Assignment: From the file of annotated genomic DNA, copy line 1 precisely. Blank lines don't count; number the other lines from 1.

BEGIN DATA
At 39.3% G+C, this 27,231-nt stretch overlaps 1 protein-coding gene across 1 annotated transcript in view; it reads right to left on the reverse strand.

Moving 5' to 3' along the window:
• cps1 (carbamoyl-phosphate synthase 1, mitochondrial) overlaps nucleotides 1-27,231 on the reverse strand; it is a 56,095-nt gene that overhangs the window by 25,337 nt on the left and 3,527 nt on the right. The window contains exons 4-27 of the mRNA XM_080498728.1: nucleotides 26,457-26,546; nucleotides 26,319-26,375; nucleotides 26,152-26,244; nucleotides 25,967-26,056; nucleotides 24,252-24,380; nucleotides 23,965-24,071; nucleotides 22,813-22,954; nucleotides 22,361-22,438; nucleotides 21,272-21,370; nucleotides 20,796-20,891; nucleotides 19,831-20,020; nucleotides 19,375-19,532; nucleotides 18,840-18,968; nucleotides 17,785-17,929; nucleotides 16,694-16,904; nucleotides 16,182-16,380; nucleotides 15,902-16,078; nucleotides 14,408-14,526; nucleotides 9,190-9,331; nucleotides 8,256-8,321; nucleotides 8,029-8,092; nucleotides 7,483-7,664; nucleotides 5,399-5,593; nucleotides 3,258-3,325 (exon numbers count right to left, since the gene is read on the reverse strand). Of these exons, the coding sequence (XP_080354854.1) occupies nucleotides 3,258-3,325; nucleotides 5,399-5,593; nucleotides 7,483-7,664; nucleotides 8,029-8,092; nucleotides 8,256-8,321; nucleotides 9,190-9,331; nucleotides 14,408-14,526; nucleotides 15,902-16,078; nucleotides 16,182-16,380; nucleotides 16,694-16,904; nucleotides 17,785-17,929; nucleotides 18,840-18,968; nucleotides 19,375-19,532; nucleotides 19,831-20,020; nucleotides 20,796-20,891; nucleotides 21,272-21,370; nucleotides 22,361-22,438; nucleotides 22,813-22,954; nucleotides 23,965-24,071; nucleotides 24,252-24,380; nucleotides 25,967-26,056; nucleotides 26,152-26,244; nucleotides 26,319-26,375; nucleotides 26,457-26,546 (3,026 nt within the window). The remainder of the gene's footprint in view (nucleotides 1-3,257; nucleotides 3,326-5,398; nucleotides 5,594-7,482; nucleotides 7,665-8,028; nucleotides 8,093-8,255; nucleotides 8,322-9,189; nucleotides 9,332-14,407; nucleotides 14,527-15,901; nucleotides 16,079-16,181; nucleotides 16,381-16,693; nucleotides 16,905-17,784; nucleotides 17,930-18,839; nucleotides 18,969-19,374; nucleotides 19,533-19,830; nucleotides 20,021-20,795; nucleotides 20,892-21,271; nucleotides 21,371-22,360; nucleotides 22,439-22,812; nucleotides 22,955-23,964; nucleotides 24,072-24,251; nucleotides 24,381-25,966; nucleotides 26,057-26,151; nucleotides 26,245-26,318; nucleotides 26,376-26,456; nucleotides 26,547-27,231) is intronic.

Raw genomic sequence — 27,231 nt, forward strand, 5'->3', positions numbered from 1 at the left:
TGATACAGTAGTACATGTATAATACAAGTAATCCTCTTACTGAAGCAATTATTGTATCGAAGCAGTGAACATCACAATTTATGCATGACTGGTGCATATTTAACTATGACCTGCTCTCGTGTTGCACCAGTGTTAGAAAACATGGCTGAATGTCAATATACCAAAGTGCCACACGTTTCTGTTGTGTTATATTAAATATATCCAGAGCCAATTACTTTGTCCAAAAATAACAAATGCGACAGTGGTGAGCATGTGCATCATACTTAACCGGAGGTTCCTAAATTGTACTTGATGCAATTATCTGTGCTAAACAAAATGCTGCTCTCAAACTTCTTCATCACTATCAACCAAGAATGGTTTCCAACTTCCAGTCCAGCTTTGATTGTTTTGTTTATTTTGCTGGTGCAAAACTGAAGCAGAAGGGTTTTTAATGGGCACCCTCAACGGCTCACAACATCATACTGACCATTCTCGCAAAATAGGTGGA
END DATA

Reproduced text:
At 39.3% G+C, this 27,231-nt stretch overlaps 1 protein-coding gene across 1 annotated transcript in view; it reads right to left on the reverse strand.